By Patsy R. Brumfield/NEMS Daily Journal
Jackson Scruggs excitedly anticipates his 10th birthday with his grandfather for the first time in five years.
Monday, Senior U.S. District Court Judge Glen H. Davidson set bail for Jackson’s granddad, former famed Oxford litigator Richard F. “Dickie” Scruggs, whose attorneys sought his release pending the appeal of his second judicial bribery conviction.
Dickie Scruggs’ son, Zach, said Tuesday that Jackson is the only one of his children to remember their grandfather outside of prison visits.
“The judge’s decision is probably the first victory we’ve had in five years,” said Zach Scruggs.
Five years ago today, Mississippi’s legal community and Lafayette County generally were shocked by the arrests of the two Scruggses, a law partner and two others.
They were accused of a 2007 conspiracy to bribe Judge Henry L. Lackey, who presided over a legal-fees lawsuit against the Scruggses and others.
Dickie Scruggs, then 61, was best known as a legal wrangler of mega-settlements and mega-legal fees from national lawsuits against asbestos and tobacco companies. At the time of his arrest, he was going after insurance companies for clients devastated by Hurricane Katrina.
By mid-2008, all the Scruggs defendants bypassed trials and worked leniency deals with the government, although Zach Scruggs refused to admit guilt in the bribery scheme. Everyone but Dickie Scruggs served time and moved on in whatever way was possible.
All the defendant-attorneys were disbarred.
Edward Robertson Jr., Scruggs’ attorney, said it’s not yet clear when his client will be released, but the judge ordered Scruggs to post a $2 million bond and report regularly to probation officers after he leaves the Montgomery, Ala., federal prison facility.
Scruggs’ attorneys urged Davidson to release him on bond as his Lackey sentence ends, saying it would be wrong to hold him longer when the 5th Circuit Court of Appeals might vacate his sentence and conviction surrounding the improper influence of another judge, Bobby DeLaughter of Hinds County.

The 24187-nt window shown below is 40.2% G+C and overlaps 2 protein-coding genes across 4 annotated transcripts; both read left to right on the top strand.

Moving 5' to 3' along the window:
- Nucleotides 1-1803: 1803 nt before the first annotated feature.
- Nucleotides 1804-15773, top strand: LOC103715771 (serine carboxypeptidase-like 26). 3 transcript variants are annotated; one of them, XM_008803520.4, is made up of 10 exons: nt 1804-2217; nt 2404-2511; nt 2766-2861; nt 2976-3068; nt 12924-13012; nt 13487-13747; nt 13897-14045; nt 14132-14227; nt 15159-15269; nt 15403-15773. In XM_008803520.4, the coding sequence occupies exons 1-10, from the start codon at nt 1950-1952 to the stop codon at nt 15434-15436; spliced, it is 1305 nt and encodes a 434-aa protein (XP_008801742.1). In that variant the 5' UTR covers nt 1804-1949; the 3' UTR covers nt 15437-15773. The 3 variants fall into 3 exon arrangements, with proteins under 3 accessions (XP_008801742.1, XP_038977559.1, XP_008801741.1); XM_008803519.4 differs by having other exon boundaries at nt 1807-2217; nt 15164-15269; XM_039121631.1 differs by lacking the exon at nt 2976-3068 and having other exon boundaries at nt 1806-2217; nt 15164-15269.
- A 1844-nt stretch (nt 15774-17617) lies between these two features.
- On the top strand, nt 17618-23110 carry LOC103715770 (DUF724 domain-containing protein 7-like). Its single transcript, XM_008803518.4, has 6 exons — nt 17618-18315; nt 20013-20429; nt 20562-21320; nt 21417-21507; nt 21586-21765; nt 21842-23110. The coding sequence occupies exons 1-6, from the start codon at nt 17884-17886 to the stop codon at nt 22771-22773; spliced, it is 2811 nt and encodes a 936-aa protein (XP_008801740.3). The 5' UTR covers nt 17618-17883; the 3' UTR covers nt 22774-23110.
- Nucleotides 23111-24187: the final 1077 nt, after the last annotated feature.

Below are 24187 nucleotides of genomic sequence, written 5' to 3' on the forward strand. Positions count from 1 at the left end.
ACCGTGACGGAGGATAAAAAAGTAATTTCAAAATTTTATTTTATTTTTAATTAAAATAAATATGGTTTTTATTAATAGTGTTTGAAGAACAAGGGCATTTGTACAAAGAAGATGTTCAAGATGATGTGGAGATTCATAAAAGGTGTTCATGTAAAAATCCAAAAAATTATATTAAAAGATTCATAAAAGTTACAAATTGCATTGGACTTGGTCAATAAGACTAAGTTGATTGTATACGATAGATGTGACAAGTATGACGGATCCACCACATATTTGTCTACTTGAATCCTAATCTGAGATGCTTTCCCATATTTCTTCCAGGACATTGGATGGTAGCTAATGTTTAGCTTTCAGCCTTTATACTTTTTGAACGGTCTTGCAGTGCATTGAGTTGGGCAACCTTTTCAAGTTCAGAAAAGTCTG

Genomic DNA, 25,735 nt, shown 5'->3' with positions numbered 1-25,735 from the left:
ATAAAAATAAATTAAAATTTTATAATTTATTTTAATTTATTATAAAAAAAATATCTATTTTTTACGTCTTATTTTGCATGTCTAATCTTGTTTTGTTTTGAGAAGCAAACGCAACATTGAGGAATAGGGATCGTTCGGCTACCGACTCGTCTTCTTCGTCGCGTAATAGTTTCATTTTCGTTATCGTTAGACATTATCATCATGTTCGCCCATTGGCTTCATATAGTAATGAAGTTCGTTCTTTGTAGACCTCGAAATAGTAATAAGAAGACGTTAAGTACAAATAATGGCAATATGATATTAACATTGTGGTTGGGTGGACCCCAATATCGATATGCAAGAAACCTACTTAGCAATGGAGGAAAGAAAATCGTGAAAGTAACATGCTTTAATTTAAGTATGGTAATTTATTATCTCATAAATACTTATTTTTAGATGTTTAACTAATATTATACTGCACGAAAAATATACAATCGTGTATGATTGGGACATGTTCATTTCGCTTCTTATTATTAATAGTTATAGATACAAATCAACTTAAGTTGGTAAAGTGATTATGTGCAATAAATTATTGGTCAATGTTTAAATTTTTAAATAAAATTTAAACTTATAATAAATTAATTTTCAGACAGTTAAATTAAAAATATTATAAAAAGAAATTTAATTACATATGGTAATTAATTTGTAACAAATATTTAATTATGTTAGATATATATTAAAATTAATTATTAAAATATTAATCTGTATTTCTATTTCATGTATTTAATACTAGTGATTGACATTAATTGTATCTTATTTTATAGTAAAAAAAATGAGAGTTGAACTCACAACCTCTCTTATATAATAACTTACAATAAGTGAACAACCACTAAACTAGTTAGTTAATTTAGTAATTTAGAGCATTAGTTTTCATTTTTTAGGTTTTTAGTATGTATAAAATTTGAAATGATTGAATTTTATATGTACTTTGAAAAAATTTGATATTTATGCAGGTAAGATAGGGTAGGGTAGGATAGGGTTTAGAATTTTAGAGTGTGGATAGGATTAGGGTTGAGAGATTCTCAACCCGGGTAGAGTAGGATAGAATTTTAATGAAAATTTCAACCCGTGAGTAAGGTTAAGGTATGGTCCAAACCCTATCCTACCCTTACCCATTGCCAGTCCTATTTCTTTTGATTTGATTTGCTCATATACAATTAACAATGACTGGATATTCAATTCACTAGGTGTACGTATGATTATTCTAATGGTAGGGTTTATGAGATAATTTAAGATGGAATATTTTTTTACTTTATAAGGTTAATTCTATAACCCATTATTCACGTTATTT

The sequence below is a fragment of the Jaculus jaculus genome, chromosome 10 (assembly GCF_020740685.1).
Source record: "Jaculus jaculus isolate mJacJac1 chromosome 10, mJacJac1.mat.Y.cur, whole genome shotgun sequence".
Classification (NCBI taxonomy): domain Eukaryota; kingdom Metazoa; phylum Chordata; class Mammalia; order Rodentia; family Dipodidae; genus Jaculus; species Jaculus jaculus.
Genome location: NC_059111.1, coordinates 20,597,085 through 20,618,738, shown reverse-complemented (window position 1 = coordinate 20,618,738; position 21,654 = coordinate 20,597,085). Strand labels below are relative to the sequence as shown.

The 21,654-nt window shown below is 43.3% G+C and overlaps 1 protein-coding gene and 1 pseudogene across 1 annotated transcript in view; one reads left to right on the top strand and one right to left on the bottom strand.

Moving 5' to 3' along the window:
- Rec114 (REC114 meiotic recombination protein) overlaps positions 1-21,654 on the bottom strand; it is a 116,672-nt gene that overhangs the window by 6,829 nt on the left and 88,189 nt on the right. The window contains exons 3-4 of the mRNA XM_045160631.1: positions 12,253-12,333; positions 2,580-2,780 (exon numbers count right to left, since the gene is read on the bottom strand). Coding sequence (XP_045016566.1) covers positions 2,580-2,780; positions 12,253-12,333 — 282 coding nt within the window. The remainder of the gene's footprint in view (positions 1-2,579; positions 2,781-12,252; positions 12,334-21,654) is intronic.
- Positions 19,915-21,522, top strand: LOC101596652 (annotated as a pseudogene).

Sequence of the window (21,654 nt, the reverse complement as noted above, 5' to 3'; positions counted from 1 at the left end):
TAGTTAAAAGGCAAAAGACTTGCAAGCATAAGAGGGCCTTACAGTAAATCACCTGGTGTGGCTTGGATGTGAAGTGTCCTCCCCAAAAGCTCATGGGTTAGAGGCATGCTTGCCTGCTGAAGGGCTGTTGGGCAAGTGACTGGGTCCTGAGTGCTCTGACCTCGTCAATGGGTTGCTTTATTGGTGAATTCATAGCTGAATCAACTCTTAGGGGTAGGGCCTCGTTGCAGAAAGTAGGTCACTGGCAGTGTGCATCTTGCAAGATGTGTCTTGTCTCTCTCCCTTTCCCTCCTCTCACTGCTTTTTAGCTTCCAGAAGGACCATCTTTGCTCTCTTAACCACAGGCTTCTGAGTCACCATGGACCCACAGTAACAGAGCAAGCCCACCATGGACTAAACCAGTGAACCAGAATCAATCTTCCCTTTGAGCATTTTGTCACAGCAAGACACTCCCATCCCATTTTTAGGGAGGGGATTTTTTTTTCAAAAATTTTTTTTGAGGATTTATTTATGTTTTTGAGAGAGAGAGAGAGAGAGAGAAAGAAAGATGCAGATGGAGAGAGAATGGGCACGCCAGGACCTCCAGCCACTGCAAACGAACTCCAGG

In early 2009, Dickie Scruggs pleaded guilty in the DeLaughter case with that sentence to run at the same time as the Lackey sentence, plus a little more.
His appeal insists it wasn’t bribery but legally protected “political speech,” when he offered to suggest DeLaughter for a federal judgeship.
Journalist Curtis Wilkie, who wrote the book “The Fall of the House of Zeus” about the Scruggs scandals, said he’s glad about the Davidson decision, especially since it will allow Scruggs to get surgery for a worsening hand condition.
Tuesday, he reflected on the past five years and the intense legal battles of the multi-defendant case.
“The whole thing is pretty remarkable, considering the personalities in trouble,” Wilkie said. “It’s amazing.”
Wilkie’s amazement comes from the high-profile defendants and others connected this way or that with the story.
Five years later:
• Zach Scruggs recently moved from Oxford to work in Florida, where he’s involved with solar project developments.
• Sidney Backstrom, the law partner, lives and works in Texas, where he moved his family.
• Timothy Balducci, who considered Lackey his mentor and paid then-undercover Lackey $40,000 for help with the Scruggs lawsuit, lives in Monroe County with his wife and twin sons.
• Steve Patterson, the only non-attorney defendant, still lives in New Albany and recently returned from a trip to southern Europe.
• Jim Greenlee, the U.S. attorney in charge of the case, retired and works in private law practice in Oxford.
• Judge Henry Lackey of Calhoun City retired from the bench but still fills in as a judge in the region.
• Bobby DeLaughter resigned his judgeship, served 18 months in prison and recently was granted early release from probation.
• Trent Lott, Dickie Scruggs’ brother-in-law, was a U.S. senator and spoke with DeLaughter about the federal judgeship. Lott retired just days before the Scruggs arrests and now is a top partner in a high-powered Washington lobby firm.
While his father awaits the 5th Circuit’s ruling, Zach Scruggs ponders his next steps after that panel rejected his appeal.
He did not plead guilty to the bribery scheme but for failing to report that Balducci met illegally with Lackey.
Even though the arrests occurred five years ago, Wilkie says people still ask him about the story, especially about Dickie Scruggs’ release.
“They come up, even people I don’t know, and say they knew so many of the characters,” Wilkie notes.
He terms the saga, not yet over, “an enormous Mississippi drama.”